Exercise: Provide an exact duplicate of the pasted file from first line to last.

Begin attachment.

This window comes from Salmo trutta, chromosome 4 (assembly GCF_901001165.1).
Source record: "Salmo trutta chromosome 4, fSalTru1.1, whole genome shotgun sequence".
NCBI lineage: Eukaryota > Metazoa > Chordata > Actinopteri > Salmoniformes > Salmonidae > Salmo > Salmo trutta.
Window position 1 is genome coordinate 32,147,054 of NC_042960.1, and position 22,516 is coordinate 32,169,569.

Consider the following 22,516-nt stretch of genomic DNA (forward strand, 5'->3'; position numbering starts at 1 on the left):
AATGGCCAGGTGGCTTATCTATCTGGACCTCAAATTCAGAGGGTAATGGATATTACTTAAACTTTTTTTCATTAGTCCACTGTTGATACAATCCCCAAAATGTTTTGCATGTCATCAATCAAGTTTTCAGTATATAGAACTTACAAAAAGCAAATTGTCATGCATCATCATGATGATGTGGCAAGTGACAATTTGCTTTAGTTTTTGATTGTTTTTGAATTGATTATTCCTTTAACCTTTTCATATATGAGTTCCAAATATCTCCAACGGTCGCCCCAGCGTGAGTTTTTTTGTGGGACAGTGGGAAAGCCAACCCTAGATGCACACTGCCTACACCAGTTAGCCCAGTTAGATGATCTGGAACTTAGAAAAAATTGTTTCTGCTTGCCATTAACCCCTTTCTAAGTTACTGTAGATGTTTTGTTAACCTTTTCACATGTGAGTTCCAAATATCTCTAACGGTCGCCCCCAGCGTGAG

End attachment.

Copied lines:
This window comes from Salmo trutta, chromosome 4 (assembly GCF_901001165.1).
Source record: "Salmo trutta chromosome 4, fSalTru1.1, whole genome shotgun sequence".
NCBI lineage: Eukaryota > Metazoa > Chordata > Actinopteri > Salmoniformes > Salmonidae > Salmo > Salmo trutta.
Window position 1 is genome coordinate 32,147,054 of NC_042960.1, and position 22,516 is coordinate 32,169,569.

Consider the following 22,516-nt stretch of genomic DNA (forward strand, 5'->3'; position numbering starts at 1 on the left):
AATGGCCAGGTGGCTTATCTATCTGGACCTCAAATTCAGAGGGTAATGGATATTACTTAAACTTTTTTTCATTAGTCCACTGTTGATACAATCCCCAAAATGTTTTGCATGTCATCAATCAAGTTTTCAGTATATAGAACTTACAAAAAGCAAATTGTCATGCATCATCATGATGATGTGGCAAGTGACAATTTGCTTTAGTTTTTGATTGTTTTTGAATTGATTATTCCTTTAACCTTTTCATATATGAGTTCCAAATATCTCCAACGGTCGCCCCAGCGTGAGTTTTTTTGTGGGACAGTGGGAAAGCCAACCCTAGATGCACACTGCCTACACCAGTTAGCCCAGTTAGATGATCTGGAACTTAGAAAAAATTGTTTCTGCTTGCCATTAACCCCTTTCTAAGTTACTGTAGATGTTTTGTTAACCTTTTCACATGTGAGTTCCAAATATCTCTAACGGTCGCCCCCAGCGTGAG